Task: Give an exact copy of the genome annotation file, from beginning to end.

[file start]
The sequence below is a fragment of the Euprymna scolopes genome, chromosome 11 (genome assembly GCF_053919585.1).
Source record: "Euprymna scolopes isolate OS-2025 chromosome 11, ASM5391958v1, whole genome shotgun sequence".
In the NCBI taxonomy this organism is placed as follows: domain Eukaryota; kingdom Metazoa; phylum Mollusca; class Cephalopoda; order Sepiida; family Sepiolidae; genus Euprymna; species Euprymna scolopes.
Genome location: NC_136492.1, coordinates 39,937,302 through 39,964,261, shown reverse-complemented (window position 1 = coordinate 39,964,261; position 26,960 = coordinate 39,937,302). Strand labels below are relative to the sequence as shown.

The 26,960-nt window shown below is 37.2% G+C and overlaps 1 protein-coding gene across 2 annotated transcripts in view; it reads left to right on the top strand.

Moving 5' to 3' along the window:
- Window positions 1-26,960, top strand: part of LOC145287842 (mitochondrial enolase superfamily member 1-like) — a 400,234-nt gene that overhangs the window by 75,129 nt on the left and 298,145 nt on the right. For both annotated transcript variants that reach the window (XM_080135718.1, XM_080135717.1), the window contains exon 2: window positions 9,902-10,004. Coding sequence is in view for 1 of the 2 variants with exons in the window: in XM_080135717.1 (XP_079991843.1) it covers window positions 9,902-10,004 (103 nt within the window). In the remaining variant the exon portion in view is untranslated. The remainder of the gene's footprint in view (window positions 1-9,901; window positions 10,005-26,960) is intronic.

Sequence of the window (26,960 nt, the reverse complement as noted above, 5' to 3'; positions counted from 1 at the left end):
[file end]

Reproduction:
The sequence below is a fragment of the Euprymna scolopes genome, chromosome 11 (genome assembly GCF_053919585.1).
Source record: "Euprymna scolopes isolate OS-2025 chromosome 11, ASM5391958v1, whole genome shotgun sequence".
In the NCBI taxonomy this organism is placed as follows: domain Eukaryota; kingdom Metazoa; phylum Mollusca; class Cephalopoda; order Sepiida; family Sepiolidae; genus Euprymna; species Euprymna scolopes.
Genome location: NC_136492.1, coordinates 39,937,302 through 39,964,261, shown reverse-complemented (window position 1 = coordinate 39,964,261; position 26,960 = coordinate 39,937,302). Strand labels below are relative to the sequence as shown.

The 26,960-nt window shown below is 37.2% G+C and overlaps 1 protein-coding gene across 2 annotated transcripts in view; it reads left to right on the top strand.

Moving 5' to 3' along the window:
- Window positions 1-26,960, top strand: part of LOC145287842 (mitochondrial enolase superfamily member 1-like) — a 400,234-nt gene that overhangs the window by 75,129 nt on the left and 298,145 nt on the right. For both annotated transcript variants that reach the window (XM_080135718.1, XM_080135717.1), the window contains exon 2: window positions 9,902-10,004. Coding sequence is in view for 1 of the 2 variants with exons in the window: in XM_080135717.1 (XP_079991843.1) it covers window positions 9,902-10,004 (103 nt within the window). In the remaining variant the exon portion in view is untranslated. The remainder of the gene's footprint in view (window positions 1-9,901; window positions 10,005-26,960) is intronic.

Sequence of the window (26,960 nt, the reverse complement as noted above, 5' to 3'; positions counted from 1 at the left end):